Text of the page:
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M*A*S*H - Season Ten (Collector's Edition)

4.7 out of 5 stars 121 customer reviews

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Product Description

Relive your favorite M*A*S*H moments with this three-disc DVD Collector's Edition containing all 21 classic Season Ten episodes!They were the 4077 MASH (Mobile Army Surgical Hospital) unit stationed three miles from the front during the Korean War. As the war drags on it begins to take a toll on the docs and nurses who day after day fight to save the incoming wounded helicoptered in directly from the front lines. But as much as the gang of the 4077 cared for the wounded soldiers they also cared about each other. And that camaraderie coupled with a liberal dose of hijinks and hilarity served to make their tour of duty in Korea an experience none of them would ever forget.System Requirements:Running Time: 561 minutesFormat: DVD MOVIE Genre: TELEVISION/SERIES & SEQUELS UPC: 024543241409 Manufacturer No: 2234140

Unlike old soldiers, M*A*S*H showed little signs of fading away in its penultimate season. Alan Alda and Loretta Switt were officially saluted with Emmys for their exemplary work this season, and Henry Morgan and David Ogden Stiers received well-deserved nominations. But the overlooked Jamie Farr enjoyed some of his finest half-hours, including "Follies of the Living--Concerns of the Dead" (written and directed by Alda), an episode out of the Twilight Zone in which a fever-wracked Klinger communicates with the spirit of a soldier who has just died and roams the 4077th. Stiers further distinguishes himself in "Sons and Bowlers," in which Winchester lends compassionate support to Hawkeye, who anxiously awaits word of his father's operation, and in a moving scene, opens up about his strained relationship with his own father. Stiers also directed the powerful "Identity Crisis," featuring Joe Pantoliano as a soldier who desperately switches dog tags with a deceased buddy. Another season benchmark is the Emmy-nominated "Where There's a Will, There's a War," in which Hawkeye, trapped on the front lines under heavy fire, composes his will and reflects on what to leave his friends.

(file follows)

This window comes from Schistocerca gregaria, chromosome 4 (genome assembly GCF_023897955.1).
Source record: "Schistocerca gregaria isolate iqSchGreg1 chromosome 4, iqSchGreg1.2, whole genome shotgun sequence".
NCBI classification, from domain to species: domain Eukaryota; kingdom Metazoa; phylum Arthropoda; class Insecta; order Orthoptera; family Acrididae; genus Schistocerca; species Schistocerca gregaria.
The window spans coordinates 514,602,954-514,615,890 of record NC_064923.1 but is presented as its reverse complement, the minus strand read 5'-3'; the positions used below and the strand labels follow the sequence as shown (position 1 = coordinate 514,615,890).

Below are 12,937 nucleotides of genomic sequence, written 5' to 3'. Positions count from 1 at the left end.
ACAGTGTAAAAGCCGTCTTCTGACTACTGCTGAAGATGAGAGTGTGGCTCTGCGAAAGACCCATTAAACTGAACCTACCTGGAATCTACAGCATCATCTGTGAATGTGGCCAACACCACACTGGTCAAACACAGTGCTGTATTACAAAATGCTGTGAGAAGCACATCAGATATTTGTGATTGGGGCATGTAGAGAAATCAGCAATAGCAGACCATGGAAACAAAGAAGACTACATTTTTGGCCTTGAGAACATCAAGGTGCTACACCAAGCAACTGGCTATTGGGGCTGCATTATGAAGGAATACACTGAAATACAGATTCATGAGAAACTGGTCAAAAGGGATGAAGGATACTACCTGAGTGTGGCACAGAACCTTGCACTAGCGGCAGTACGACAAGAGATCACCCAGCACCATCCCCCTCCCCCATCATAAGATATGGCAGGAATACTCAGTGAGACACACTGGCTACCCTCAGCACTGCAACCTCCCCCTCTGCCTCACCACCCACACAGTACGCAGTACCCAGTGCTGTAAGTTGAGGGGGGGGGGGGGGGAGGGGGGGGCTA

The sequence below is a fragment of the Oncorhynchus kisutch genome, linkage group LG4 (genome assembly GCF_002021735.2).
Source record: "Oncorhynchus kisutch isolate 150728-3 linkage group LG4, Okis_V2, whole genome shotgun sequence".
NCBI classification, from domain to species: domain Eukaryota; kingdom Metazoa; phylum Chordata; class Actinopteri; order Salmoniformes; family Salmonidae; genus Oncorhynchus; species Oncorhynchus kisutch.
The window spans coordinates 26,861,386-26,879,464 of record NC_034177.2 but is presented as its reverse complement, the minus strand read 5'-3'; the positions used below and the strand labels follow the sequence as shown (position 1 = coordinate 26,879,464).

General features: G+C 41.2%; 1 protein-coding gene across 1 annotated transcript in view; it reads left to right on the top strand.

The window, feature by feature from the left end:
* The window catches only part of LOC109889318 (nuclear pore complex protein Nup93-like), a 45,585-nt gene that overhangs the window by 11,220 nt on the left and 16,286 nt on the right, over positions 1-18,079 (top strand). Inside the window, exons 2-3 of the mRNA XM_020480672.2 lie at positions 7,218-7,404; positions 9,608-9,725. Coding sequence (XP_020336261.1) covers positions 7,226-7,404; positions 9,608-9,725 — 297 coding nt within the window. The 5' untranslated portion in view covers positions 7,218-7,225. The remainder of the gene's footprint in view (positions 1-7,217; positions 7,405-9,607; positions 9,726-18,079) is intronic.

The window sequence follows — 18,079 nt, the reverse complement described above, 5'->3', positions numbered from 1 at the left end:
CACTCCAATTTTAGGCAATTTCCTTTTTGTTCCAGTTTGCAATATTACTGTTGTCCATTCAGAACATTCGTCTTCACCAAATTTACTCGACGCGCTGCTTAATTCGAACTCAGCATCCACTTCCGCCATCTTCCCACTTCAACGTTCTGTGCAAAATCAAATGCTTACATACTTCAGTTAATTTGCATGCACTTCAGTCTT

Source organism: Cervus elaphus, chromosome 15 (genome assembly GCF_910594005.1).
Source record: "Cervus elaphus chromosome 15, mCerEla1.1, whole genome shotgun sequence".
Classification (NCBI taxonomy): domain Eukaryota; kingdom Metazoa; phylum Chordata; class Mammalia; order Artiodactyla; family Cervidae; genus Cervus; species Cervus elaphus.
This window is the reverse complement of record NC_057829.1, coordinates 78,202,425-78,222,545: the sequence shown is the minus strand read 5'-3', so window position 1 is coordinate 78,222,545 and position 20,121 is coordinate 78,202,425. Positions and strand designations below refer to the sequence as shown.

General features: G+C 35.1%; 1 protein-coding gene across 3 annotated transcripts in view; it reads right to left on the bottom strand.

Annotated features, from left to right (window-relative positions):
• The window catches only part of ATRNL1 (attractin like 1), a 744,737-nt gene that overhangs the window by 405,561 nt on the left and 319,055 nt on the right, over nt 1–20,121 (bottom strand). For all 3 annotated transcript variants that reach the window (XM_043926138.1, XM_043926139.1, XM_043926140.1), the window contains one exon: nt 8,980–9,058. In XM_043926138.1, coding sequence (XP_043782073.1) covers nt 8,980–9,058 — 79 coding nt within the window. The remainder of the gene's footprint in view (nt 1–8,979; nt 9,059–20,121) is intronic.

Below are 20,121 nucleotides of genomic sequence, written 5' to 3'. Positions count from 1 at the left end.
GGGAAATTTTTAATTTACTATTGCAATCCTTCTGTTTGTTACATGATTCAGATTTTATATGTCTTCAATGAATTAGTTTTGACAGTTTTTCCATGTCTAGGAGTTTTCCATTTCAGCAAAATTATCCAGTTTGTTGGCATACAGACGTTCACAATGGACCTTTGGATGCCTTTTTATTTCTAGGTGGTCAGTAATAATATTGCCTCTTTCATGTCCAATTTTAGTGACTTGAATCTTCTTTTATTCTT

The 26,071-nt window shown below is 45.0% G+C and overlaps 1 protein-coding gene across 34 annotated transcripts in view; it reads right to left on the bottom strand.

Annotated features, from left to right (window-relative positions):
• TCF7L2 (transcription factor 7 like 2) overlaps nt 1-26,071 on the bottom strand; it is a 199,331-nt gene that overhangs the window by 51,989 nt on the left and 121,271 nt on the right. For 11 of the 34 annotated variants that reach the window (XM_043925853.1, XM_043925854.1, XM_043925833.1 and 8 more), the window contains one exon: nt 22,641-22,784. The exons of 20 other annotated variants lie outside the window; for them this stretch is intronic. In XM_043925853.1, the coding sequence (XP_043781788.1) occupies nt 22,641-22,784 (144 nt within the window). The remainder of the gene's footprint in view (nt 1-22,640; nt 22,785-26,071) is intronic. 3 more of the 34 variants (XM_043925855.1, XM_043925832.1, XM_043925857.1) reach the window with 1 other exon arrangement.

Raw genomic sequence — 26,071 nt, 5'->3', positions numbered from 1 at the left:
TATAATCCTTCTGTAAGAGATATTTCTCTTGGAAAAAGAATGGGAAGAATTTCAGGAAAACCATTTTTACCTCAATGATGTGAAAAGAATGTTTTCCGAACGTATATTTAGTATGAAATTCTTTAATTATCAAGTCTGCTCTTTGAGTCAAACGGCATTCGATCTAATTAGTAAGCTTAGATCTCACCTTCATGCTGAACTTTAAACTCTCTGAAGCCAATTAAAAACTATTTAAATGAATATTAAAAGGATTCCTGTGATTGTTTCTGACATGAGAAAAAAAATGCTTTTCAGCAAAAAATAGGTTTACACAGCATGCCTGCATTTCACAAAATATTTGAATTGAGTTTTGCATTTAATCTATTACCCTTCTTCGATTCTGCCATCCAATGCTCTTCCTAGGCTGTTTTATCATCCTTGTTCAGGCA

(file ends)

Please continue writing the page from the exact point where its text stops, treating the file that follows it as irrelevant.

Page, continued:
M*A*S*H took some hits for perceived preachy self-righteousness in its final years. "Give 'Em Hell Hawkeye," in which Hawkeye writes a protest letter to Harry Truman, and "Blood and Guts," in which Hawkeye gives a sensationalistic war correspondent his comeuppance, are this season's worst offenders. While at times it seems like M*A*SH is marching in place ("Communication Breakdown," in which B.J. goes into a tailspin when he learns his wife has gotten a job stateside, echoes season 8's "Period of Adjustment"), it does so with its usual crack precision that made it one of television's most decorated and beloved series. --Donald Liebenson

Special Features

  • 21 episodes on 3 discs

Product Details

  • Actors: Alan Alda, Wayne Rogers, Loretta Swit, Jamie Farr, William Christopher
  • Directors: Alan Alda, David Ogden Stiers, Burt Metcalfe, Charles S. Dubin, Hy Averback
  • Writers: Alan Alda, Dan Wilcox
  • Format: Collector's Edition, Color, Dubbed, Full Screen, Subtitled, NTSC